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Northern Ireland independence revisited

Nations and Nationalism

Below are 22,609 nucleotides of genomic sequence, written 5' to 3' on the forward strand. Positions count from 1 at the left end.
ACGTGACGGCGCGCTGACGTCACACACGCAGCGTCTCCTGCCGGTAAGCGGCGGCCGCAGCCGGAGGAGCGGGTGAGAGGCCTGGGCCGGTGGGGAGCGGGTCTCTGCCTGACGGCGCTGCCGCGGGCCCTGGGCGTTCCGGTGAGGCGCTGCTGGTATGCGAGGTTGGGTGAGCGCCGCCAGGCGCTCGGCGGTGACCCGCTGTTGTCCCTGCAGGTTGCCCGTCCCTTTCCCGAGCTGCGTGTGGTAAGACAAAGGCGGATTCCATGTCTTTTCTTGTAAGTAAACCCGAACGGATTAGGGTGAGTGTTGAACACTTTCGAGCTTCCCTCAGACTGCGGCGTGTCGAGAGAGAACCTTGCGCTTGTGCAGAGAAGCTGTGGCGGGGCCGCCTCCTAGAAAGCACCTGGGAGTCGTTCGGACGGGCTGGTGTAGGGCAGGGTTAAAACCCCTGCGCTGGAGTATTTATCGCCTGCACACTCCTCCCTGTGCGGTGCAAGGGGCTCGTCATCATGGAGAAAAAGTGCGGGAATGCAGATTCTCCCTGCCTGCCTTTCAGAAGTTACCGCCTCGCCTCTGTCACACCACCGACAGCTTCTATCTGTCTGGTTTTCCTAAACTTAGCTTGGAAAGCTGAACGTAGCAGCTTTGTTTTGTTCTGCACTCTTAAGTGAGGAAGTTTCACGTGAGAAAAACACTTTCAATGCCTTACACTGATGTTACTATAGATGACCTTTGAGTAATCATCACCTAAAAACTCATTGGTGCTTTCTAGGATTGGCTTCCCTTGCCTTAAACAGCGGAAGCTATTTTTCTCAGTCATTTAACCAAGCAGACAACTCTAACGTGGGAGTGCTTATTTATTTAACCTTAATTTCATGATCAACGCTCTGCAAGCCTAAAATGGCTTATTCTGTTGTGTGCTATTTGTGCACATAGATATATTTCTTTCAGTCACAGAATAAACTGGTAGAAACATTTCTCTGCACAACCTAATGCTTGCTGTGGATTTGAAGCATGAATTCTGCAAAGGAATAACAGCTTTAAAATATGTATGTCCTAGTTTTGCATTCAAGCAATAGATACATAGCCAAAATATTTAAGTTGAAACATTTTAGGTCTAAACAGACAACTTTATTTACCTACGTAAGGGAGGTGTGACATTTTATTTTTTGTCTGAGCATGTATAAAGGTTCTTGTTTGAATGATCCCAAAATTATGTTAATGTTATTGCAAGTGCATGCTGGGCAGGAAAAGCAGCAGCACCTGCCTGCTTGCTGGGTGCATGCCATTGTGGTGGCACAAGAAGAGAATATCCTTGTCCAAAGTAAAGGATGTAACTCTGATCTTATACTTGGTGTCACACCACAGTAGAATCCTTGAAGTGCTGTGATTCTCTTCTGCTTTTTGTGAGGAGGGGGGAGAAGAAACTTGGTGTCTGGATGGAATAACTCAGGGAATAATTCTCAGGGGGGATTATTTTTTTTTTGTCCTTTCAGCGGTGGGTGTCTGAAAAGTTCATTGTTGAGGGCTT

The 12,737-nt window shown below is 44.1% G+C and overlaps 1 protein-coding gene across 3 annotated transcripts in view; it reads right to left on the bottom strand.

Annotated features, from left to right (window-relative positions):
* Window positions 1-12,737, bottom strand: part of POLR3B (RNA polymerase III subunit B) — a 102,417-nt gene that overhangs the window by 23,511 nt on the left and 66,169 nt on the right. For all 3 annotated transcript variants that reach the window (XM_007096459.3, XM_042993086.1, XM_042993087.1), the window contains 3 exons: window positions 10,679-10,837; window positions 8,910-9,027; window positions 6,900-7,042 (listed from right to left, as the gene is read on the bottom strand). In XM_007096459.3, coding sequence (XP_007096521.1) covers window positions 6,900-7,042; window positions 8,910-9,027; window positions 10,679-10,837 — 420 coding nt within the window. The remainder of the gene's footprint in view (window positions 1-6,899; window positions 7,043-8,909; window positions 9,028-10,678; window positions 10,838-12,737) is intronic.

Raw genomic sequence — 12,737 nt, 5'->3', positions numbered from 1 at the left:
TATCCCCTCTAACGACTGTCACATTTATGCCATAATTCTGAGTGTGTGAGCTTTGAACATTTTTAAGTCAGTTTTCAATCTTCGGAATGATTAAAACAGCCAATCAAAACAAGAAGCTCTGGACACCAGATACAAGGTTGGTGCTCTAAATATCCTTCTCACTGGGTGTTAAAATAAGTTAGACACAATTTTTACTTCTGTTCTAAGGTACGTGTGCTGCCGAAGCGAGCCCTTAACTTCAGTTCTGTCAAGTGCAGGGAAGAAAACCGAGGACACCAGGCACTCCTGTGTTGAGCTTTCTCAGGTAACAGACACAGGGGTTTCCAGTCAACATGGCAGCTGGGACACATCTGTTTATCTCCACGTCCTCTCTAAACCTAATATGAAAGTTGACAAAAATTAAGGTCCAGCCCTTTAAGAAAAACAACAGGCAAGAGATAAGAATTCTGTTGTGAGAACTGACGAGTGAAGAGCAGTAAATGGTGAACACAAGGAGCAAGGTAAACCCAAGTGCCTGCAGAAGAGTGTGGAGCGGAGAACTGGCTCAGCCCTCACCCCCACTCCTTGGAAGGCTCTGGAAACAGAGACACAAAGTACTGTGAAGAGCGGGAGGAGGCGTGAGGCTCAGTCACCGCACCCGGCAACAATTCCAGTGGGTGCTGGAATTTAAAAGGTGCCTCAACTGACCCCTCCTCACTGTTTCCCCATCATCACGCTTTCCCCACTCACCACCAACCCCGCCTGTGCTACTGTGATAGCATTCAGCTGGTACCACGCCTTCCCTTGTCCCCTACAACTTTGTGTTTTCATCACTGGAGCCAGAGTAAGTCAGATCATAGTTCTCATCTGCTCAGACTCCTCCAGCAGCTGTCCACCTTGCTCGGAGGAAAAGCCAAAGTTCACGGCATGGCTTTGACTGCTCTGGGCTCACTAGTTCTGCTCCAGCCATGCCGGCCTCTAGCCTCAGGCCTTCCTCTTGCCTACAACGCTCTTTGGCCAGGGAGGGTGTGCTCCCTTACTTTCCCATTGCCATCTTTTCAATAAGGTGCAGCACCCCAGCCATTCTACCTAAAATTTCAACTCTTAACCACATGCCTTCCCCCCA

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["Nations and Nationalism, Volume 28, Issue 2, Page 557-573, April 2022. ", "\nAbstract\nThis article examines the idea of Northern Ireland independence in Unionist political thought. It focuses on three moments which compelled Ulster Unionists to re‐evaluate Northern Ireland's constitutional status as part of the United Kingdom—the Stormont parliament's cohabitation with the post‐war Labour government, Stormont's collapse in 1972, and the Anglo‐Irish Agreement of 1985. It argues that rather than being the expression of Ulster nationalism or a contractarian understanding of political obligation, Unionist arguments for independence were motivated by a classical republican concern: the arbitrary power Northern Ireland is subject to as part of the United Kingdom. This locates Unionist thought on independence within a problem of democratic self‐determination: the relationship between majority rule and the bounds of the political community. The article finds that each moment compelled particular Unionist thinkers to reconceive of Ulster Unionists as a political minority subject to arbitrary power in the UK constitution and to choose between Northern Ireland and the United Kingdom as the sovereign political community. The article is unique as there exists little scholarship on the idea of Northern Ireland independence and instructive in providing a challenging case study to assess the attraction and determinacy of classical republicanism as a theory of self‐determination.\n"]